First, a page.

Guam – Imagine an island where your power stays on even during a typhoon. Hard to imagine, right? Well that could be a reality for Guam, maybe not anytime soon, but certainly for future generations.
Believe it or not, there are already areas in Guam that are partially underground. Areas on island that are quick to come back online are likely those areas, like Tamuning, parts of Dededo and Harmon and just recently Agat.
“In Typhoon Pongsona, after that we received $28 million from FEMA. Wo what did we underground? We underground Harmon right across the Micronesia Mall. We put an underground line all the way, transmission line up to the airport to Macheche, down to Tumon to Tamuning,” explains Guam Power Authority General Manager John Benavente who says GPA’s ultimate goal is to get the power lines in the entire island underground.
How does it work? Benavente explains the main transmission line connected to GPA’s power plant is placed underground and routed to certain villages. If the power goes out or is shut off, GPA can simply work on getting that main transmission line back on.
“So the first phases, the critical phases, are the transmission because they bring power from the power plant to an area and then from an area like Tamuning, you can distribute power, but if you don’t get this immediately down there, [you’ll have to do it one by one],” notes Benavente. That kind of system, which is referred to as a hybrid system, helps bring the lights back on to critical areas, like hospitals and tourist districts, much faster.
One village reaping the benefits of a hybrid power system is Agat. Last year GPA placed a transmission line underground to provide power to 500 homes. Lighting up the village in a shorter amount of time following a widespread outage proved to be successful during recent typhoon recovery efforts.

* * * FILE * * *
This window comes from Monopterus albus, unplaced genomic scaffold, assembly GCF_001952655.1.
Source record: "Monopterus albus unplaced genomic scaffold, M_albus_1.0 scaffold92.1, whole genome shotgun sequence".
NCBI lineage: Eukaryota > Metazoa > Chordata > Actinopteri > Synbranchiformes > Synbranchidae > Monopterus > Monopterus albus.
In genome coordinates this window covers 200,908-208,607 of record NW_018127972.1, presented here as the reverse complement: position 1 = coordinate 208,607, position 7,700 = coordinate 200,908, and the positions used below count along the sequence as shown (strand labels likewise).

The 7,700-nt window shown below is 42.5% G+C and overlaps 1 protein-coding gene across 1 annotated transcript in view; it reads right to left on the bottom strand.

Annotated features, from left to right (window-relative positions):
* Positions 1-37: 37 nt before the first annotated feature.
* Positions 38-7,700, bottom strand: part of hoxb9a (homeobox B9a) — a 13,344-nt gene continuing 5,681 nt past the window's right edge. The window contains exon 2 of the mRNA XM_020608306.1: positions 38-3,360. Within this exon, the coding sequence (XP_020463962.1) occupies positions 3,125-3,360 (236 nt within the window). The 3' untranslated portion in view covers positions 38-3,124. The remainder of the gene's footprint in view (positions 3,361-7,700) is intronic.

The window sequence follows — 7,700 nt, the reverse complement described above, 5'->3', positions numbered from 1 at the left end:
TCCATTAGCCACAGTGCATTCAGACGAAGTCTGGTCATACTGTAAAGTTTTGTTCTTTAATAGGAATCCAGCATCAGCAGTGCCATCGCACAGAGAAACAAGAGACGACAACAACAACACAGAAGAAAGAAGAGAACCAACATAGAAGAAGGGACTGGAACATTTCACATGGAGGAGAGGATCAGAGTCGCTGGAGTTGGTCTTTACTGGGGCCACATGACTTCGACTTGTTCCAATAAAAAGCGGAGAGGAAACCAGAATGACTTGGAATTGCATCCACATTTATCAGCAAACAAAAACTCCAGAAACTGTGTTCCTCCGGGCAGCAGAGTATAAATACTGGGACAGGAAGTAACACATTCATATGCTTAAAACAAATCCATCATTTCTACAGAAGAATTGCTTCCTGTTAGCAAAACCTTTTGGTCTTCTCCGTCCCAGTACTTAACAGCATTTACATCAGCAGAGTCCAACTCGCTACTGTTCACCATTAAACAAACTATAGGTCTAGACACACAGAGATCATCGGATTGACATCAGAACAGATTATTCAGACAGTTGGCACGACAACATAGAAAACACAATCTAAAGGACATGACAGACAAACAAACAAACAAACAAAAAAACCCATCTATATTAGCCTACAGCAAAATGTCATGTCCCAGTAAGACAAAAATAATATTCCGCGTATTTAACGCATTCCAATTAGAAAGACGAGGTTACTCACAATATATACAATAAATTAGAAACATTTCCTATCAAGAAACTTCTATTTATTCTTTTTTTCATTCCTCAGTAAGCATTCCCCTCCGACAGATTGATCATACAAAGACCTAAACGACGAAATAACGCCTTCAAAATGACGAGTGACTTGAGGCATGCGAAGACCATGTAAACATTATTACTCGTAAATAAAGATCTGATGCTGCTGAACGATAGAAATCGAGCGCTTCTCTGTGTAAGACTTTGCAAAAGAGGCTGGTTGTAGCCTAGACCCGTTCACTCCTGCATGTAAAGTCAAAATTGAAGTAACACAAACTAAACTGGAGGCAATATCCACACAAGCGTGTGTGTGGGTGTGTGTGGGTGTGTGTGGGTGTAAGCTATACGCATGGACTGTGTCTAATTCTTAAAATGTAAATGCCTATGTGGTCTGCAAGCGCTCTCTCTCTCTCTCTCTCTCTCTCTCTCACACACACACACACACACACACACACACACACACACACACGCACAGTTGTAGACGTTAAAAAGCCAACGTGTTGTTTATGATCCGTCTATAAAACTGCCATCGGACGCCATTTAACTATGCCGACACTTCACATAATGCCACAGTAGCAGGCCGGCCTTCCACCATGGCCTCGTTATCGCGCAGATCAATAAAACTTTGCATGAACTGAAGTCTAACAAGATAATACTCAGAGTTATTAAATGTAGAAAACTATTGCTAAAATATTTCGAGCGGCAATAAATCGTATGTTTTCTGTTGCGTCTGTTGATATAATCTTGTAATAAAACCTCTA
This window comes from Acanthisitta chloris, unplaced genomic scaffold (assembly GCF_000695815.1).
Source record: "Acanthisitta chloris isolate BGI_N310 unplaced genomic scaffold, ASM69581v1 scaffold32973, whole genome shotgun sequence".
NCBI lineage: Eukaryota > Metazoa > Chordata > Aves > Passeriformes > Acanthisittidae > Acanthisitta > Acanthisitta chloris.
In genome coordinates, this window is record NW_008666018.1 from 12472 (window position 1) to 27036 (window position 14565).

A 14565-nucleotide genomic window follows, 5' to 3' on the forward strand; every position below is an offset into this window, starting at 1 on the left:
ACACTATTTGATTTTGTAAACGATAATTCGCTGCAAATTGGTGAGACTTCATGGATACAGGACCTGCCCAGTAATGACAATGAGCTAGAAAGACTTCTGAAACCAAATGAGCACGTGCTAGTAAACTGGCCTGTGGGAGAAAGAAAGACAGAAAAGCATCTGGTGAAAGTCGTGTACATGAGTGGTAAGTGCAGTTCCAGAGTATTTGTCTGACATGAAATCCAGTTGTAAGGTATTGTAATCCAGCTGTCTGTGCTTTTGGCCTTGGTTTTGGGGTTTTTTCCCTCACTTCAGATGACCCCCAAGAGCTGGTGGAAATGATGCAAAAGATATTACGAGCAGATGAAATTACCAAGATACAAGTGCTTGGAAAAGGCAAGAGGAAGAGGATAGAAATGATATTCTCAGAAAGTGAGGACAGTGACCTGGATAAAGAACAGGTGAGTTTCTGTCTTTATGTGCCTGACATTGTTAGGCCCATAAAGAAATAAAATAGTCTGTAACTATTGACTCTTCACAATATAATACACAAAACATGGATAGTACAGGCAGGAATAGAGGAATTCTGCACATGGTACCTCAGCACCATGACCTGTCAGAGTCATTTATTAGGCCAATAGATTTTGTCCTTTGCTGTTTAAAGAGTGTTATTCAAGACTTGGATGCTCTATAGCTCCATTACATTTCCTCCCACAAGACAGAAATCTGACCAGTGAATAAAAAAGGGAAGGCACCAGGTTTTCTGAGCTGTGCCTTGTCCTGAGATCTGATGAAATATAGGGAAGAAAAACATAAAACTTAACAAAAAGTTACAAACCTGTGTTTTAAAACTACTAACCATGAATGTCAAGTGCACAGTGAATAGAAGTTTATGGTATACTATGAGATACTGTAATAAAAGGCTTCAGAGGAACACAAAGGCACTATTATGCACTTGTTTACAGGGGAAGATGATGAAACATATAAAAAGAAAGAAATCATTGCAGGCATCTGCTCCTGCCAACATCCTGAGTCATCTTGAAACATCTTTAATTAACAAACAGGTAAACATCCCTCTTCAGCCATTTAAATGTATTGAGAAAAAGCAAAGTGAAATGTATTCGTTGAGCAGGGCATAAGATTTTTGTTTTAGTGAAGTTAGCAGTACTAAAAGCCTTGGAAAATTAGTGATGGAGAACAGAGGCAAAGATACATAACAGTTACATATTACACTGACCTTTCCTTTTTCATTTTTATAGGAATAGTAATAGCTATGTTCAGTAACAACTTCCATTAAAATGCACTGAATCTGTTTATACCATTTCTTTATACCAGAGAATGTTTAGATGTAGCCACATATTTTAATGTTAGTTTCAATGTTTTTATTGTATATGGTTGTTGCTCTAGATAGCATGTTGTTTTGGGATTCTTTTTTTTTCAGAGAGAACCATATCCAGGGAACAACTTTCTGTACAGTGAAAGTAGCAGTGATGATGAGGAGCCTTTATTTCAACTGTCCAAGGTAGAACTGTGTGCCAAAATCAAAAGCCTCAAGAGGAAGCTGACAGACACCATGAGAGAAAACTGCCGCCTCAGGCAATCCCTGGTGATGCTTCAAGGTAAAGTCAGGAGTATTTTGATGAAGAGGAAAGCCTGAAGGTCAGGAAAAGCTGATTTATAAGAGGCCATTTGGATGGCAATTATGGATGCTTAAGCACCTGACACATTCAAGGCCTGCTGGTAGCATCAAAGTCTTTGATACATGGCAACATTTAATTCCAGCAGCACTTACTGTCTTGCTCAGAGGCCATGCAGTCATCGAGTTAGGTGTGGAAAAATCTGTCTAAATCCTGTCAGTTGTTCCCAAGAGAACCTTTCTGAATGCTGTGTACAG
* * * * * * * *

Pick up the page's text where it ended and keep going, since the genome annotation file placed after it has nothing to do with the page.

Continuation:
“So before it would take us another–I’m just guessing–but it’ll take some time to fix it so the 500 homes are secondary because they either get ripped off by trees or loosen so you have low voltages, things like that,” says Benavente. “We still have the concrete poles coming in but instead of a transformer hanging on a pole, the transformer is underground and everything is underground to the homes. Wo what happens now is we just come in a fix the lines here and everybody comes back.”
The next underground project for GPA is Tumon which they will bring completely underground.
“The main line in Tumon Bay is underground but the laterals, behind Duty Free, down toward the Lotte Hotel, Nikko, that area, Fiesta, so we’re putting that underground,” assures Benavente.
“So I anticipate that if we just do a little bit at a time within the next 30 years or so then our children’s generations will start to see the island really not impacted so much by typhoons,” Benavente says.
But a 210 square mile island underground will surely cost money. Funding this massive project will take some creativity, says Benavente, and will likely involve a mix of loans, bond borrowing and federal aid.
“Now as we look ahead we’ll see how we fund it. Do we borrow some money without having to raise rates?” says Benavente. “What we try to do is make sure as we pay off some debt, then probably we can borrow because we sustain this type of debt and why? Because we’re a perpetual company.”